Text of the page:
AOAC Official Method for detecting the addition of sugar in a fruit juice or in maple syrup. It is the only reliable method to detect addition of C3 sugar (ex: beet sugar).
NMR Spectrum (example of the H-SNIF-NMR)
Ethanol molecules obtained after complete fermentation of the sugar coexists with 3 naturally monodeuterated isotopomers (CH2D-CH2-OH, CH3-CHDOH and-CH3-CH2OD). Their presence can then be quantified with relative precision.
On the following H-NMR spectrum (Figure 8), a peak corresponds to one of the three observed isotopomers of ethanol. In the AOAC official method, the ratios of (D/H)CH3 and (D/H)CH2 are calculated by comparison with an Internal standard, tetramethylurea (TMU), with a certified (D/H) value.
Interpretation of SNIF-NMR isotopic values
The following Figure 9 summarizes the principle of interpretation of:
Values obtained on a test sample are then compared with the values of authentic samples (Database).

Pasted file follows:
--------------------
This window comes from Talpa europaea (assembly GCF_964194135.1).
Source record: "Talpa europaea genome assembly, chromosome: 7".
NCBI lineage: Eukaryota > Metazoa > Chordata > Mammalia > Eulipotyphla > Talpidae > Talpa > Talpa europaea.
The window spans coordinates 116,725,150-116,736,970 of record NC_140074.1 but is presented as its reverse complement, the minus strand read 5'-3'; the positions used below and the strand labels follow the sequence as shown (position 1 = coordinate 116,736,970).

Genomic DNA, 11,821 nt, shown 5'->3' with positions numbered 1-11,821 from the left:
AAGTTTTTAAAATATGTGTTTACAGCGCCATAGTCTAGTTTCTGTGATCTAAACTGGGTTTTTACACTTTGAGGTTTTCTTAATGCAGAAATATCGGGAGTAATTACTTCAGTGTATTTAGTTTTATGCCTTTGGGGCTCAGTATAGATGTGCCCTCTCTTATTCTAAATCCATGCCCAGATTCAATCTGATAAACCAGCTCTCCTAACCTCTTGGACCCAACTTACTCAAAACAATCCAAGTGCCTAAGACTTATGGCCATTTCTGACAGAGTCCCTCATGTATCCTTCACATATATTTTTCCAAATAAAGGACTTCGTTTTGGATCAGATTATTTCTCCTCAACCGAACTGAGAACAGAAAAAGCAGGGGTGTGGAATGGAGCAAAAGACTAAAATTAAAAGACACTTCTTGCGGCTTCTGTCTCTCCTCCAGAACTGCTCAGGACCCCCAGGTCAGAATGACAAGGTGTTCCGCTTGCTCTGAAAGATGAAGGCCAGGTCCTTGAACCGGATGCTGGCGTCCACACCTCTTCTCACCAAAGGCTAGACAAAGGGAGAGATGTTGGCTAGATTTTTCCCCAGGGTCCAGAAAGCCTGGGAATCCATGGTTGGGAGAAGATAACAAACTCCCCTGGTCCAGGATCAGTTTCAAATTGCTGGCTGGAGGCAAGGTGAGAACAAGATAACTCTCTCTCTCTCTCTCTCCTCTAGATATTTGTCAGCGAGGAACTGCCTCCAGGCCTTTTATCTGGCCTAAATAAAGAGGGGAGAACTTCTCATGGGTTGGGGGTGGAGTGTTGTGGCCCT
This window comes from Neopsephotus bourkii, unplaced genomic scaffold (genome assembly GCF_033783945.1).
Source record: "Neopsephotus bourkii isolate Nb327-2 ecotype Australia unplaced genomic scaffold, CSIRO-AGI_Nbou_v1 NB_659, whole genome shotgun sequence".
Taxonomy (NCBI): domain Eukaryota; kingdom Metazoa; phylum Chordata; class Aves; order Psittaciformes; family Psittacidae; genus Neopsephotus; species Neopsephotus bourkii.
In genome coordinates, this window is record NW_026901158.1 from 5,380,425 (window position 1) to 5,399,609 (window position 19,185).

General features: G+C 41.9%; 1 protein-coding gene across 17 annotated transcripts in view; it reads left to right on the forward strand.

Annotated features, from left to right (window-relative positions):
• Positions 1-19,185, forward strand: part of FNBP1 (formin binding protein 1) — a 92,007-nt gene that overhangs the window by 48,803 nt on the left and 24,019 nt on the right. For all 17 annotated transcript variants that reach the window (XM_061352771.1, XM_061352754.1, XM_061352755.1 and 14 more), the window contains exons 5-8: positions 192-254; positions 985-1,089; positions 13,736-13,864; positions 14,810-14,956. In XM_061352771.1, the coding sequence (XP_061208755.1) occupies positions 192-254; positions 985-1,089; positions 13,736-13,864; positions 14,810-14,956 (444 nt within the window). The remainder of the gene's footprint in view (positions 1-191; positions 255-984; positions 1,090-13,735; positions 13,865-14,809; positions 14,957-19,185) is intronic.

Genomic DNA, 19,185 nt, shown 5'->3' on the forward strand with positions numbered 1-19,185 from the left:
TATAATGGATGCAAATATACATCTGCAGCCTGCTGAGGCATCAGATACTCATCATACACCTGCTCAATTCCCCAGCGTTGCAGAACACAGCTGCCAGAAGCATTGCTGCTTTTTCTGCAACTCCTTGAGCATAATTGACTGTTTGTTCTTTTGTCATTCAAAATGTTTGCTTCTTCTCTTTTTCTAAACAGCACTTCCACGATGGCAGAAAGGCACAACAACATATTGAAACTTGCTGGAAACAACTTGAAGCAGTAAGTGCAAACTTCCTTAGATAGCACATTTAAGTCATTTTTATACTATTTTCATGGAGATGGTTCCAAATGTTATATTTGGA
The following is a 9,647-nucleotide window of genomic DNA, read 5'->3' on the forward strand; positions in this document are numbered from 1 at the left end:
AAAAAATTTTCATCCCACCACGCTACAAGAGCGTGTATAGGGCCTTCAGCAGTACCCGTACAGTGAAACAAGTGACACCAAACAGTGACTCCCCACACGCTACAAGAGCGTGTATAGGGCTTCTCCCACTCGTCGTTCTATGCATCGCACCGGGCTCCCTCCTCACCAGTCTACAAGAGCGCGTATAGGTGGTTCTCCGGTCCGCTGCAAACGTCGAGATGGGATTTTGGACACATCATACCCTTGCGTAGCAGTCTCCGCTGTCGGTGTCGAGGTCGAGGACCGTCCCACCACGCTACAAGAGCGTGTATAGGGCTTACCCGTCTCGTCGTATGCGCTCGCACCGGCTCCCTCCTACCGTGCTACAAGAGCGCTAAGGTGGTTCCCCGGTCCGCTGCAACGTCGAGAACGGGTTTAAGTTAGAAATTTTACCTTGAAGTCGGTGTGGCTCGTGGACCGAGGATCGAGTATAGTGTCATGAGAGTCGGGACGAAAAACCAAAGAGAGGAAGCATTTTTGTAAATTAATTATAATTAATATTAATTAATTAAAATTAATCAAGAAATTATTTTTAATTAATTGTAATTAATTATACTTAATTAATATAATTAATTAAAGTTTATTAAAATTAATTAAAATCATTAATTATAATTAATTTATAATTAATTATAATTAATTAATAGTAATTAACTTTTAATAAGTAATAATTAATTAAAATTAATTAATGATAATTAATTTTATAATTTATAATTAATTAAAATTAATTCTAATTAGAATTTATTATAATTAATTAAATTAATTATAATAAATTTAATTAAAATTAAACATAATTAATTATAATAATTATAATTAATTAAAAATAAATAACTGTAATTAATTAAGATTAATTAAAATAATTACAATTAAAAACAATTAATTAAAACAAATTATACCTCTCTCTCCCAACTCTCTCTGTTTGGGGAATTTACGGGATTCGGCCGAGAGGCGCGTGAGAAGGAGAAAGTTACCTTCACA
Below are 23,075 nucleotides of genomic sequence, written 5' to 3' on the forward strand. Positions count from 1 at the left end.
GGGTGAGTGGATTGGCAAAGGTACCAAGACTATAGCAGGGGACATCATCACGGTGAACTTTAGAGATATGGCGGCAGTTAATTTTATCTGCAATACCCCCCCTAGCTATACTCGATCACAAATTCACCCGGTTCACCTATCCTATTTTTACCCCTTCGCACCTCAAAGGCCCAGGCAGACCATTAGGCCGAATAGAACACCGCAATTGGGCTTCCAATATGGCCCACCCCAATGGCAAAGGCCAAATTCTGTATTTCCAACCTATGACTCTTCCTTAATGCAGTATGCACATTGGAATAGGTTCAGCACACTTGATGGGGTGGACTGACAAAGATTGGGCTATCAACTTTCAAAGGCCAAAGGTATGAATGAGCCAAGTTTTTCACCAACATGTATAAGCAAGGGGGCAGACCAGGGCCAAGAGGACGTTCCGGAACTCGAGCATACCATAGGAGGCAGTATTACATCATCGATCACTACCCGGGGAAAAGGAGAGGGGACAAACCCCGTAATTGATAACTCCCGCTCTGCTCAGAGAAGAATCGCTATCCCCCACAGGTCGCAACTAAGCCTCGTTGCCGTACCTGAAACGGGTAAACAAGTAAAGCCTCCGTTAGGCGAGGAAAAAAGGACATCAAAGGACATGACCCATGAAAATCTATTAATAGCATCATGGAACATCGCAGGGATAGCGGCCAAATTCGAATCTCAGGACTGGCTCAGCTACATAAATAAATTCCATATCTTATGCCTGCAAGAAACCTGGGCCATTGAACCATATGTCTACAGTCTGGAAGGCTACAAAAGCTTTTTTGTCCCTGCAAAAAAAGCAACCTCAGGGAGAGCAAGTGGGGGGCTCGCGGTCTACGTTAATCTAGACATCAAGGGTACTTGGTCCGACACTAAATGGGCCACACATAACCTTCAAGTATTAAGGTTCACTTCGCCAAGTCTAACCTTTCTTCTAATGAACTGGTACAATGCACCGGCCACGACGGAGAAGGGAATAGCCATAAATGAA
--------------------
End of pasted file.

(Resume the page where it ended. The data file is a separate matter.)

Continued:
Application for authenticity of wines
SNIF-NMR is the official method of the OIV to determine the authentication of wine origin. It is the only method to detect C3 sugar addition (like beet sugar).
The isotopic parameters of both water and ethanol are related to the humidity and temperature of the growing region of the plant. Therefore, considerations of meteorological data of the region and of the year help to make a diagnosis. In the case of wine and fruits, the isotopic parameters of ethanol have been shown to respond even to subtle environmental variations and they efficiently characterize the region of production,.